Turkish President Erdogan's Paris visit slammed as 'insult to Kurds'

Turkish President Recep Tayyip Erdogan is to visit Paris Friday, a move that has been slammed as an "outrageous provocation" by the French Communist Party because it comes the day before a commemoration of the murder of three Kurdish activists in Paris five years ago.

Recep Tayyip Erdogan reacting to the US decision to move its embassy from Tel Aviv to Jerusalem, December 2017.
Recep Tayyip Erdogan reacting to the US decision to move its embassy from Tel Aviv to Jerusalem, December 2017. REUTERS/Osman Orsal

"The French judicial system was very clear in pointing to evidence that Turkish secret services were involved in this crime," a Communist Party statement said on Tuesday.

Sakine Cansiz, Fidan Dogan and Leyla Seylemez were murdered at a Kurdish cultural centre in Paris in 2013.

The meeting between French President Emmanuel Macron and Erdogan would be "yet another insult to the families of the victims" and to Turkey's Kurdish population, it said.

Erdogan's government broke off peace talks with the Kurdistan Workers' Party (PKK) guerrilla group in 2015, reviving a war that has meant harsh repression the country's south-east.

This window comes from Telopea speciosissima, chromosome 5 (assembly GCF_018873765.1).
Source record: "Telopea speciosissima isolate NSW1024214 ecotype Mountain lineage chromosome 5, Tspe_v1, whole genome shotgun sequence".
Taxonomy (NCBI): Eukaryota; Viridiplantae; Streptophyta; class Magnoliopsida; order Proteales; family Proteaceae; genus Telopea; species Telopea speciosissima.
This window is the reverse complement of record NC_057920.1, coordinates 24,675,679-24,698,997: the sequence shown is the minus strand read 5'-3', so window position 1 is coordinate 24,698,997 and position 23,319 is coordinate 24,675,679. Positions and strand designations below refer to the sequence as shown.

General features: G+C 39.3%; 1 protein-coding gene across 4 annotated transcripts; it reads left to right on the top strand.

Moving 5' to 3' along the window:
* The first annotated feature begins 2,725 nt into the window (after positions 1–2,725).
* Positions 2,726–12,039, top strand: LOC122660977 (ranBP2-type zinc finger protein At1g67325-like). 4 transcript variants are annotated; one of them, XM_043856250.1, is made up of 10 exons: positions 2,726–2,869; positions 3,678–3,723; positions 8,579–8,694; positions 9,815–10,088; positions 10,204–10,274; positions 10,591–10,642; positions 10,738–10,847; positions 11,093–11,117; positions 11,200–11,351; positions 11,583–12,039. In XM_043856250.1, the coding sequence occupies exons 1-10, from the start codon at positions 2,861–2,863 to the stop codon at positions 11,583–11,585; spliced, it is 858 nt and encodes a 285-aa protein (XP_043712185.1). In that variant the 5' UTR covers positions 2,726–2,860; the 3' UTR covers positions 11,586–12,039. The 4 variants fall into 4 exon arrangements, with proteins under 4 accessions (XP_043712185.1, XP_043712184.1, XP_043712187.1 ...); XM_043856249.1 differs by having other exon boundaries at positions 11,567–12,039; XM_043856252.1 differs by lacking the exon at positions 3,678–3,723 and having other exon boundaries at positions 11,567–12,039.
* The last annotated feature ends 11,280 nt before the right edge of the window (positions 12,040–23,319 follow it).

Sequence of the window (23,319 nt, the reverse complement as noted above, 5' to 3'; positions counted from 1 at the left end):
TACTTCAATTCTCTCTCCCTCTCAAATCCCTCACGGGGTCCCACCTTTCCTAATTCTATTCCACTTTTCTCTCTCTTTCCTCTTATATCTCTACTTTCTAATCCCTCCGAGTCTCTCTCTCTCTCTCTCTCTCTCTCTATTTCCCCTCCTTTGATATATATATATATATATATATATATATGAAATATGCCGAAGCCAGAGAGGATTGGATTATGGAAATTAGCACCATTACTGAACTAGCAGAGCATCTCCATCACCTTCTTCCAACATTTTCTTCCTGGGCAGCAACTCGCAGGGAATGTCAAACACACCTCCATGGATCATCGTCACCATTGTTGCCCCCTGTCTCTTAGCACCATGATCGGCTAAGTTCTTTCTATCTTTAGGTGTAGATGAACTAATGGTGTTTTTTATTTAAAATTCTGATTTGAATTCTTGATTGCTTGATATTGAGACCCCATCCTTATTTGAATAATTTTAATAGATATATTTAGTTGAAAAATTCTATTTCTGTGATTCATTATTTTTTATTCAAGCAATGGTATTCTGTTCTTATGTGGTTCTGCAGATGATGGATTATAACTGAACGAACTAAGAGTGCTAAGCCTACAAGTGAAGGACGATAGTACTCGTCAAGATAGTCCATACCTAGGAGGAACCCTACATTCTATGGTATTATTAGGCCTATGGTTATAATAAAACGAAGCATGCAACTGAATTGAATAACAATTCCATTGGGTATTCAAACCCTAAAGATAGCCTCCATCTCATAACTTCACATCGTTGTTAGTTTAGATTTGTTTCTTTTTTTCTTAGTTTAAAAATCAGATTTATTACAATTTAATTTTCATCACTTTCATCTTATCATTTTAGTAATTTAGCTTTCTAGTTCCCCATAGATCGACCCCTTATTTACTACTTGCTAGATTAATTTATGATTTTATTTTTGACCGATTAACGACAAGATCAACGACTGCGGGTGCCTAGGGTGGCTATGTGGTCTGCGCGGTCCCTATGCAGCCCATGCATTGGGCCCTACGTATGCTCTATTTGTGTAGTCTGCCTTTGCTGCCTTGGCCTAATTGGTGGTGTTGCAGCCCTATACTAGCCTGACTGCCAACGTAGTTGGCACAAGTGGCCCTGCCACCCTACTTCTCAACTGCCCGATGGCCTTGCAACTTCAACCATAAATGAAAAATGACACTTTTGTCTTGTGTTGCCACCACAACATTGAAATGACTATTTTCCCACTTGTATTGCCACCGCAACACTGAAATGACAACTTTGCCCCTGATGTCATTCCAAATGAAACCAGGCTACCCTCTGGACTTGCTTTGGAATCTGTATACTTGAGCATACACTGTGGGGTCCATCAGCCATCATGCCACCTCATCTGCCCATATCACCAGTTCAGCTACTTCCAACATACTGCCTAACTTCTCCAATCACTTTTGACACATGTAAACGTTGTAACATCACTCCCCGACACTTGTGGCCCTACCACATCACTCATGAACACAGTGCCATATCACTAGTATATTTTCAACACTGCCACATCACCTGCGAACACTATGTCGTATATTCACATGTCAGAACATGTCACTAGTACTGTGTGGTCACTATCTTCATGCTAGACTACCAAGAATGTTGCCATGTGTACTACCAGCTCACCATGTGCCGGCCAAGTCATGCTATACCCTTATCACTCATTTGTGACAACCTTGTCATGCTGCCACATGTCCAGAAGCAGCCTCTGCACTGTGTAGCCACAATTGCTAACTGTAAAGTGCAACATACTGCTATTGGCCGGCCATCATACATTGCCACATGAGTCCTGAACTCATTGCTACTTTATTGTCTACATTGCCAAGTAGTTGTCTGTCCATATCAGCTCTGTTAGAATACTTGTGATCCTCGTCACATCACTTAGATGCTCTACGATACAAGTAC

There has also been a widespread purge of Turkey's military, civil service, media and other sectors after a failed coup attempt in 2016.

About 140,000 people have been fired or suspended from their jobs and more than 55,000 arrested.

Syria, Palestine, refugees

Macron has promised to raise human rights during the visit but appears keener to discuss the Syrian conflict and the situation in Israel and the Palestinian territories.

Turkey, a member of the Nato military alliance, has been an ally to Western nations in the fight against the Islamic State armed group in Syria and has taken in some 800,000 refugees.

Ahead of Friday's visit, Erdogan's spokesman Ibrahim Kalin described France as a "leading ally" and expressed hope that the visit would further boost their alliance.

Relations with EU

The visit will be Erdogan's first to France since the July 15, 2016 coup bid aimed at removing him from power.

Turkey's relations with the European Union, which it has been trying to join for decades, worsened when European leaders criticised the post-coup purge.

But last week Erdogan declared that he wanted to have good relations with the EU and praised Macron, as well as the German leadership, for criticising President Donald Trump's announcement that the US embassy would be moved Jerusalem.

The EU and Ankara were on the same page on the question, he said.

Both France and Turkey hope to lift trade volume that at present stands at 11 billion euros.

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